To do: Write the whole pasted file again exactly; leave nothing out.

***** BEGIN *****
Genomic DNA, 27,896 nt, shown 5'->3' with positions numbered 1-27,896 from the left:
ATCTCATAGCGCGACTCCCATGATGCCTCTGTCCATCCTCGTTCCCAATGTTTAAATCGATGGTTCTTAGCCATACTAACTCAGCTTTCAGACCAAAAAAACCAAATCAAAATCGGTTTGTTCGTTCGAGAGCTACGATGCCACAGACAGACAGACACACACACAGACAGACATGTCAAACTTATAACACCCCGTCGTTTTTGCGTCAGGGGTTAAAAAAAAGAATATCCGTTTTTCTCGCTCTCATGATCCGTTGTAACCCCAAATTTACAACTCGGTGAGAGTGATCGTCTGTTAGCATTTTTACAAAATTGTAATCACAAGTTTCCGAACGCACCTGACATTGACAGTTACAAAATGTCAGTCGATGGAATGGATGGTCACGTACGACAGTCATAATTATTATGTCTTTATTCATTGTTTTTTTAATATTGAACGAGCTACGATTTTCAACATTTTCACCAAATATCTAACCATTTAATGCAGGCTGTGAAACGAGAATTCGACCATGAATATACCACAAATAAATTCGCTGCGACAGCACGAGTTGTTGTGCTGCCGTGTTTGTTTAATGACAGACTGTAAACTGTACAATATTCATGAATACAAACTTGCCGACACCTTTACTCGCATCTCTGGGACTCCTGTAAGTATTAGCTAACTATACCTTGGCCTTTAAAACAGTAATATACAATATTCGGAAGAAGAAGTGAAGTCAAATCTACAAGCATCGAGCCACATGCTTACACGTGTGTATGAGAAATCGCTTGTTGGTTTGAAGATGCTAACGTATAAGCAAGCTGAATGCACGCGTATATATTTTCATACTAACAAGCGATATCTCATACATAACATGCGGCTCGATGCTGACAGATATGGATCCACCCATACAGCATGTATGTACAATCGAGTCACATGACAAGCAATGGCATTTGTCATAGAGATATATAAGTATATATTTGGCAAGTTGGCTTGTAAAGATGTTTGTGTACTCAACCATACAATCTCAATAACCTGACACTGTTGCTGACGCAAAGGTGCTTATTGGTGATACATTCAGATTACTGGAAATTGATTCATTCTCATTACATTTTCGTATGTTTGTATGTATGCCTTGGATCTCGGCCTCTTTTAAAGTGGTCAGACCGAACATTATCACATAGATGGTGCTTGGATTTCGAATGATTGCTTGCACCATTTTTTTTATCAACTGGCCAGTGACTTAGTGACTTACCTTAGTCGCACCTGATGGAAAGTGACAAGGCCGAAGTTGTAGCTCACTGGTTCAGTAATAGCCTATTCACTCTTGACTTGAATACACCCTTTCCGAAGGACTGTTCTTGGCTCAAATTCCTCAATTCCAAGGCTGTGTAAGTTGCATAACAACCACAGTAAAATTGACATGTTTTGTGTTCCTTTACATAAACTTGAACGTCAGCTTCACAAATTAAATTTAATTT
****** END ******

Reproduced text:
Genomic DNA, 27,896 nt, shown 5'->3' with positions numbered 1-27,896 from the left:
ATCTCATAGCGCGACTCCCATGATGCCTCTGTCCATCCTCGTTCCCAATGTTTAAATCGATGGTTCTTAGCCATACTAACTCAGCTTTCAGACCAAAAAAACCAAATCAAAATCGGTTTGTTCGTTCGAGAGCTACGATGCCACAGACAGACAGACACACACACAGACAGACATGTCAAACTTATAACACCCCGTCGTTTTTGCGTCAGGGGTTAAAAAAAAGAATATCCGTTTTTCTCGCTCTCATGATCCGTTGTAACCCCAAATTTACAACTCGGTGAGAGTGATCGTCTGTTAGCATTTTTACAAAATTGTAATCACAAGTTTCCGAACGCACCTGACATTGACAGTTACAAAATGTCAGTCGATGGAATGGATGGTCACGTACGACAGTCATAATTATTATGTCTTTATTCATTGTTTTTTTAATATTGAACGAGCTACGATTTTCAACATTTTCACCAAATATCTAACCATTTAATGCAGGCTGTGAAACGAGAATTCGACCATGAATATACCACAAATAAATTCGCTGCGACAGCACGAGTTGTTGTGCTGCCGTGTTTGTTTAATGACAGACTGTAAACTGTACAATATTCATGAATACAAACTTGCCGACACCTTTACTCGCATCTCTGGGACTCCTGTAAGTATTAGCTAACTATACCTTGGCCTTTAAAACAGTAATATACAATATTCGGAAGAAGAAGTGAAGTCAAATCTACAAGCATCGAGCCACATGCTTACACGTGTGTATGAGAAATCGCTTGTTGGTTTGAAGATGCTAACGTATAAGCAAGCTGAATGCACGCGTATATATTTTCATACTAACAAGCGATATCTCATACATAACATGCGGCTCGATGCTGACAGATATGGATCCACCCATACAGCATGTATGTACAATCGAGTCACATGACAAGCAATGGCATTTGTCATAGAGATATATAAGTATATATTTGGCAAGTTGGCTTGTAAAGATGTTTGTGTACTCAACCATACAATCTCAATAACCTGACACTGTTGCTGACGCAAAGGTGCTTATTGGTGATACATTCAGATTACTGGAAATTGATTCATTCTCATTACATTTTCGTATGTTTGTATGTATGCCTTGGATCTCGGCCTCTTTTAAAGTGGTCAGACCGAACATTATCACATAGATGGTGCTTGGATTTCGAATGATTGCTTGCACCATTTTTTTTATCAACTGGCCAGTGACTTAGTGACTTACCTTAGTCGCACCTGATGGAAAGTGACAAGGCCGAAGTTGTAGCTCACTGGTTCAGTAATAGCCTATTCACTCTTGACTTGAATACACCCTTTCCGAAGGACTGTTCTTGGCTCAAATTCCTCAATTCCAAGGCTGTGTAAGTTGCATAACAACCACAGTAAAATTGACATGTTTTGTGTTCCTTTACATAAACTTGAACGTCAGCTTCACAAATTAAATTTAATTT